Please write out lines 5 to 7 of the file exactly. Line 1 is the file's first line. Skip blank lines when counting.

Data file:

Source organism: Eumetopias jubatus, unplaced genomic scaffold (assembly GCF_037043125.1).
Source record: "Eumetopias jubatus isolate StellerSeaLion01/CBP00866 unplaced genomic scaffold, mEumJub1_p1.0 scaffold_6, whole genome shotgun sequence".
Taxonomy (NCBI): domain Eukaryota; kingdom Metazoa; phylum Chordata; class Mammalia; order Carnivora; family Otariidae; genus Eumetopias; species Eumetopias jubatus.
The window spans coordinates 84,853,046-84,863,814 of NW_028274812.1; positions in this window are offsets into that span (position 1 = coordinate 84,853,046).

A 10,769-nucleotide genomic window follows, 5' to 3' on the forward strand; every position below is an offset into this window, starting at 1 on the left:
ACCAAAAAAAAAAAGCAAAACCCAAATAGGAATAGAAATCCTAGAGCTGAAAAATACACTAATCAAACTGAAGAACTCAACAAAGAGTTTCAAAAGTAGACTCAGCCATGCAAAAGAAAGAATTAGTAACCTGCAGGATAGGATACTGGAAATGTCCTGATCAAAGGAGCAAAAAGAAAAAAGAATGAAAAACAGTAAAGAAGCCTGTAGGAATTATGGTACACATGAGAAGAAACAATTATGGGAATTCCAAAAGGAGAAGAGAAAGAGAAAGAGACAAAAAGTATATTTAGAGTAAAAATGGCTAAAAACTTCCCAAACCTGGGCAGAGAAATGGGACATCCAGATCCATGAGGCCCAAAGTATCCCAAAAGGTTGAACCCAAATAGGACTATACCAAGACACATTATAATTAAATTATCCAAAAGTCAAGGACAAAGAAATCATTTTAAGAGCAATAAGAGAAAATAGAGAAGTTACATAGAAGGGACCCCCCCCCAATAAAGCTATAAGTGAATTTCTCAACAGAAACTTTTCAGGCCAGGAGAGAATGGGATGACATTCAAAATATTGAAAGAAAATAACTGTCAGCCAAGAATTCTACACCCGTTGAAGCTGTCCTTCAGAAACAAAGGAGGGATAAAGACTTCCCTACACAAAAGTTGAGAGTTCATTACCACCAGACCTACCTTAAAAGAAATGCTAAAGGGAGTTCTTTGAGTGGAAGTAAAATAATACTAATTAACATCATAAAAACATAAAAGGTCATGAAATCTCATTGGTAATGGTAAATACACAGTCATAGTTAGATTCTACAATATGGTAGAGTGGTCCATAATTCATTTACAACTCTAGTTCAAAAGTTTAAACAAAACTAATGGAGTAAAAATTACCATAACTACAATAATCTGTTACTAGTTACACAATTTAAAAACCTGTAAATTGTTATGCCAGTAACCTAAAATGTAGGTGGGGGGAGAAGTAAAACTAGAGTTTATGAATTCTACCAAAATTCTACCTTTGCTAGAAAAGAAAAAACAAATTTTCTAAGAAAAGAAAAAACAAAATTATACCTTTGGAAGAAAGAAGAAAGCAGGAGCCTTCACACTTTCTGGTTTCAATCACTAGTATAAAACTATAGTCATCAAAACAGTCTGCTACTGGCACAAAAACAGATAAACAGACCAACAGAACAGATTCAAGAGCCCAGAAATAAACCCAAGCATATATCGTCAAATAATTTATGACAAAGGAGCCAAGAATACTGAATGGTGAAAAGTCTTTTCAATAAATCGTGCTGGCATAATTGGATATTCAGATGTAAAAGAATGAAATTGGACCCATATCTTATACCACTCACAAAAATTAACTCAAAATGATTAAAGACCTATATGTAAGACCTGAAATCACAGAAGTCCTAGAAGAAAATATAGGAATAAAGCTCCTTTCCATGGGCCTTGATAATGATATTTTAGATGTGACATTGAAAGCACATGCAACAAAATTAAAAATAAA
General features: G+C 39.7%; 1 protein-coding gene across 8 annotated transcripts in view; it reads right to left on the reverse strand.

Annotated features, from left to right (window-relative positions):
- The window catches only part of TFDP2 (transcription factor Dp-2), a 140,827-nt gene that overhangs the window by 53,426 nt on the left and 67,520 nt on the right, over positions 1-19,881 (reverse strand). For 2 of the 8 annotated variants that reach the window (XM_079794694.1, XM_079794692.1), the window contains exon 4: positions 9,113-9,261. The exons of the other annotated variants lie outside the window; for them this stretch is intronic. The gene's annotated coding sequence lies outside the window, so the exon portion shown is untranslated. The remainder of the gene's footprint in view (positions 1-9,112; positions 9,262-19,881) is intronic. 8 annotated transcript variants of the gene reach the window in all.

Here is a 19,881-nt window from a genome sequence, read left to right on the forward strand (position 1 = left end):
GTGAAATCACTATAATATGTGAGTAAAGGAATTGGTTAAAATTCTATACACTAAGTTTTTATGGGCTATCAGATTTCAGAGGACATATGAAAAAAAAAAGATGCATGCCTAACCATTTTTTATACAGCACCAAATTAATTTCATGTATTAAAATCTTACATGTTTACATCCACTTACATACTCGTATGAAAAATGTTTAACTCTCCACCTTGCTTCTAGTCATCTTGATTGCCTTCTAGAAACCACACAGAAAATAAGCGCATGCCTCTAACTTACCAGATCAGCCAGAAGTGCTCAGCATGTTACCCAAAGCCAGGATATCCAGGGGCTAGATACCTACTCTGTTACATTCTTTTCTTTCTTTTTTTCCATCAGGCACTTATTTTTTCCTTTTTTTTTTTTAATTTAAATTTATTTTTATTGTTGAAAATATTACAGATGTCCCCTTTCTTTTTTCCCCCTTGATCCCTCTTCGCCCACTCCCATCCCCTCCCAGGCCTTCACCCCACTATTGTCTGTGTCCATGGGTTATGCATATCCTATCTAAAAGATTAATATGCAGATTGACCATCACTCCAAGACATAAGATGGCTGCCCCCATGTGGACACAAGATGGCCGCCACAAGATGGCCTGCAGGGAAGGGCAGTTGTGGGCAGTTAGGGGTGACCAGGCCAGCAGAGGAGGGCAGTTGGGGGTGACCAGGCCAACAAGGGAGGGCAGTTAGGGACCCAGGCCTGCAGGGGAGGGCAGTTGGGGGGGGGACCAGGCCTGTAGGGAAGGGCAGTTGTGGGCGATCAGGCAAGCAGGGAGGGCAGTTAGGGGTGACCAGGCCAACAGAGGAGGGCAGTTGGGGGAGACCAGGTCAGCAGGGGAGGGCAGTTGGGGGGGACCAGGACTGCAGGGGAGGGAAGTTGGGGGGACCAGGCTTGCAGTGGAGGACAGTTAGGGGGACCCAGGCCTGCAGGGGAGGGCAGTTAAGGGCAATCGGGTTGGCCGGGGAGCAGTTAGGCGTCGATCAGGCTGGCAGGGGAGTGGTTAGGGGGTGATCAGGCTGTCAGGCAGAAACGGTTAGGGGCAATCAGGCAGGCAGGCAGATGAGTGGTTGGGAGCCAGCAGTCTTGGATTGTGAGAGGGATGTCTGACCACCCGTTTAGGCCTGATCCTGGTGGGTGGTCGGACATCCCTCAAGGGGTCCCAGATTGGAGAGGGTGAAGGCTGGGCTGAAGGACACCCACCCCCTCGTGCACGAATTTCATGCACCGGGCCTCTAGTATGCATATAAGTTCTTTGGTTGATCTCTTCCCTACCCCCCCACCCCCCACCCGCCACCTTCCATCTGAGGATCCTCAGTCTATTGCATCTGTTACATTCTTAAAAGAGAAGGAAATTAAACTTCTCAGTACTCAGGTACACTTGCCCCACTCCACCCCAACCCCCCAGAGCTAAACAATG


A 10,769-nucleotide genomic window follows, 5' to 3' on the forward strand; every position below is an offset into this window, starting at 1 on the left:
ACCAAAAAAAAAAAGCAAAACCCAAATAGGAATAGAAATCCTAGAGCTGAAAAATACACTAATCAAACTGAAGAACTCAACAAAGAGTTTCAAAAGTAGACTCAGCCATGCAAAAGAAAGAATTAGTAACCTGCAGGATAGGATACTGGAAATGTCCTGATCAAAGGAGCAAAAAGAAAAAAGAATGAAAAACAGTAAAGAAGCCTGTAGGAATTATGGTACACATGAGAAGAAACAATTATGGGAATTCCAAAAGGAGAAGAGAAAGAGAAAGAGACAAAAAGTATATTTAGAGTAAAAATGGCTAAAAACTTCCCAAACCTGGGCAGAGAAATGGGACATCCAGATCCATGAGGCCCAAAGTATCCCAAAAGGTTGAACCCAAATAGGACTATACCAAGACACATTATAATTAAATTATCCAAAAGTCAAGGACAAAGAAATCATTTTAAGAGCAATAAGAGAAAATAGAGAAGTTACATAGAAGGGACCCCCCCCCAATAAAGCTATAAGTGAATTTCTCAACAGAAACTTTTCAGGCCAGGAGAGAATGGGATGACATTCAAAATATTGAAAGAAAATAACTGTCAGCCAAGAATTCTACACCCGTTGAAGCTGTCCTTCAGAAACAAAGGAGGGATAAAGACTTCCCTACACAAAAGTTGAGAGTTCATTACCACCAGACCTACCTTAAAAGAAATGCTAAAGGGAGTTCTTTGAGTGGAAGTAAAATAATACTAATTAACATCATAAAAACATAAAAGGTCATGAAATCTCATTGGTAATGGTAAATACACAGTCATAGTTAGATTCTACAATATGGTAGAGTGGTCCATAATTCATTTACAACTCTAGTTCAAAAGTTTAAACAAAACTAATGGAGTAAAAATTACCATAACTACAATAATCTGTTACTAGTTACACAATTTAAAAACCTGTAAATTGTTATGCCAGTAACCTAAAATGTAGGTGGGGGGAGAAGTAAAACTAGAGTTTATGAATTCTACCAAAATTCTACCTTTGCTAGAAAAGAAAAAACAAATTTTCTAAGAAAAGAAAAAACAAAATTATACCTTTGGAAGAAAGAAGAAAGCAGGAGCCTTCACACTTTCTGGTTTCAATCACTAGTATAAAACTATAGTCATCAAAACAGTCTGCTACTGGCACAAAAACAGATAAACAGACCAACAGAACAGATTCAAGAGCCCAGAAATAAACCCAAGCATATATCGTCAAATAATTTATGACAAAGGAGCCAAGAATACTGAATGGTGAAAAGTCTTTTCAATAAATCGTGCTGGCATAATTGGATATTCAGATGTAAAAGAATGAAATTGGACCCATATCTTATACCACTCACAAAAATTAACTCAAAATGATTAAAGACCTATATGTAAGACCTGAAATCACAGAAGTCCTAGAAGAAAATATAGGAATAAAGCTCCTTTCCATGGGCCTTGATAATGATATTTTAGATGTGACATTGAAAGCACATGCAACAAAATTAAAAATAAA
General features: G+C 39.7%; 1 protein-coding gene across 8 annotated transcripts in view; it reads right to left on the reverse strand.